Last week, the Government announced the details of a new approach to replace the private finance initiative with private finance initiative 2, which is a more transparent approach to securing investment in public infrastructure. The Government will become a shareholder in future projects. We can all see now that the public sector was sharing the risk under PFI. We will now ensure that we also share in the rewards.
I looked at PFI for nine years on the Public Accounts Committee. I am sure people will agree that it was a good system that was scandalously misused to rip off tomorrow’s taxpayers for the sake of today and to rip off the public sector in favour of the private sector. How can the Chancellor assure the House that, if he is to use PFI 2 to pay for large infrastructure projects, we will not repeat the mistakes of the past?
I sat on the PAC under my hon. Friend’s chairmanship and I remember our investigations into various hospital and prison schemes that had gone wrong. As we saw it, there were three problems. First, contracts were very inflexible, so it cost a huge amount to do things such as change light bulbs or clean hospitals and the like. Secondly, the private sector got all the upside of the projects and made more money than expected. Thirdly, there was no control on the overall off-balance sheet total. We are addressing all three: we are creating more flexible and transparent contracts; we will share in the upside by taking a public sector stake and having the public sector on the board; and at the Budget we will set out a control total for PFI 2 liabilities.
The Chancellor says that things are getting better, but Essex county council has issued a social impact bond on which it proposes to pay 12%—six times the price of gilts—and the Government are putting £20 million into subsidising this financing. Why are the Government wasting money like that at a time of austerity?
I think that most people in the House—I thought this was the case in all parties—welcome the innovative work being done on social financing and social impact bonds. Sir Ronald Cohen is one of the leading advocates of this and has been advising the Government. It is all about trying to get new forms of financing into improving our society. I would have hoped she would have welcomed that, rather than criticising it.
Many on the Treasury Select Committee are already concerned that Whitehall Departments might again find themselves addicted to the “get something now, pay later” culture that bedevilled PFI the first time round. What is also concerning us is that a number of the proposals set out by the Government—I refer, in particular, to page 13 of the document produced—look more like motherhood and apple pie than something substantive enough to offset that Whitehall pressure. Will the Chancellor assure the House that, excluding value-for-money considerations, all accounting incentives to remove PFI from balance sheets will now be closed off to Departments?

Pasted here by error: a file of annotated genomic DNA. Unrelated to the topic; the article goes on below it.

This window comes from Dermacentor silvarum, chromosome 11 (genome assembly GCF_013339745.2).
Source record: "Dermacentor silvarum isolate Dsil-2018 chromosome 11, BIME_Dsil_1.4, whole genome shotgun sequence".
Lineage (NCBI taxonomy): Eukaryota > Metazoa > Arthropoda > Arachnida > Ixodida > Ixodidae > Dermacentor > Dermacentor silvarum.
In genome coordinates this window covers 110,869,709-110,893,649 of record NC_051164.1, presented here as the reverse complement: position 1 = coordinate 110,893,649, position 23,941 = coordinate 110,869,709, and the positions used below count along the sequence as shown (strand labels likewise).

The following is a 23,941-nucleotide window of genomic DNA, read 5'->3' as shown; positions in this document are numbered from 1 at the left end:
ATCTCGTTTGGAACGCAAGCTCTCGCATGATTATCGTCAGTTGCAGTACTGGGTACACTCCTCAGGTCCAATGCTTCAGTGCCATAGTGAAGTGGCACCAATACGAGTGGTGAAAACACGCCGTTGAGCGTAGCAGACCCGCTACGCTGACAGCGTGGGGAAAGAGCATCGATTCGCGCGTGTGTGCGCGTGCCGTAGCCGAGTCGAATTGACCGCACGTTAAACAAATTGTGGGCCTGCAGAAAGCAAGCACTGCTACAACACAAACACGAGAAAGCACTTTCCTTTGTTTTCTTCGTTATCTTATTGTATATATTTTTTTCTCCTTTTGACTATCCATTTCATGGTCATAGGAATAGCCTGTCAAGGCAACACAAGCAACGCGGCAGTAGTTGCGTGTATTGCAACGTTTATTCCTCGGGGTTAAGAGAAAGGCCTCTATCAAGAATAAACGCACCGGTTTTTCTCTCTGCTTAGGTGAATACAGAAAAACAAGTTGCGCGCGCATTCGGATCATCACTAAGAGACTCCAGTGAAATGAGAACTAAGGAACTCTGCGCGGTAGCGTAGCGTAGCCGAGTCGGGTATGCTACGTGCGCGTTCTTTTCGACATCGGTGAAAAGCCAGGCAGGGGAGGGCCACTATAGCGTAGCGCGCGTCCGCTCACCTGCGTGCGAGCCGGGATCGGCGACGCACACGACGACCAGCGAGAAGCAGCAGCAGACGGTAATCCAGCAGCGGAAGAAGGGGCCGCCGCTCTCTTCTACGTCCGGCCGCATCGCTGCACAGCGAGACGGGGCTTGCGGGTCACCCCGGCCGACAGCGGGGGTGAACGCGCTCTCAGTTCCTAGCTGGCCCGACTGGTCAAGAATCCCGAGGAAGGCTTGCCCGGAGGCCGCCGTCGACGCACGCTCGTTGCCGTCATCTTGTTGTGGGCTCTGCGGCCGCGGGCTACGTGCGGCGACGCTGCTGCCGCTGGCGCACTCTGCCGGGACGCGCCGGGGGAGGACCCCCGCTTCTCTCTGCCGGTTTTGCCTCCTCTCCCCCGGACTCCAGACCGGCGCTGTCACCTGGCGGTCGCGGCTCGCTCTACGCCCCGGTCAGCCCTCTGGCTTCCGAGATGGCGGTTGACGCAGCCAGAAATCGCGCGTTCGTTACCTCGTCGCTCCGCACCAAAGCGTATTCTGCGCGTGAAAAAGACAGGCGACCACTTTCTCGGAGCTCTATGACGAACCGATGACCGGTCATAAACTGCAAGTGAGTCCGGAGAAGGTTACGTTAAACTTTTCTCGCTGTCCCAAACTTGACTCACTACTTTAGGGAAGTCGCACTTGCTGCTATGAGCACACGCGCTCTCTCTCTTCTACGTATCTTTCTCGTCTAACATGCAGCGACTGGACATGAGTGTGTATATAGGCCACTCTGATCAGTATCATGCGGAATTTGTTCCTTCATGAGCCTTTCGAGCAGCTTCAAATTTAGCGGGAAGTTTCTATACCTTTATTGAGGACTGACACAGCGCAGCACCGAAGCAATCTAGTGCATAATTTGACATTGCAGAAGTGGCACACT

I say to the Chair of the Treasury Select Committee that we will set out at the Budget—of course, he will want to scrutinise this carefully—a new control total for the off-balance sheet liabilities of PFI. We already now publish the whole-of-Government accounts so that people can see the liabilities built up under the previous Administration. The country now has more than £280 billion of PFI debt, of which only £40 billion has been paid off, so he is absolutely right to hold our feet to the fire to ensure that we properly account for this and remove perverse incentives in Whitehall. We want the private sector investing with us in public services, however, so it is important that we have the right regime.
The House will be pleased that the Chancellor is not trying to get rid of PFI, but trying to improve it in those areas where it can be improved. What does he mean, however, when he says that the Government will take a stake in the projects? How will he do that? It will need more than a director on the board, which I heard him say.
We propose to take a public sector share and put in an equity stake on behalf of the public sector. It will be a minority stake, but it means that we will share in the upside, and, of course, in order to keep an eye on our investment, we will have a director on the board representing the public sector, which was not the case in previous projects.
We are seeking to renegotiate existing contracts to get better value for money for taxpayers and local communities. I have a figure here showing that in north Cumbria the public were being charged £466 to replace a light fitting under the PFI contract that was signed. That is completely unacceptable—it is people being ripped off. That is what we are seeking to end.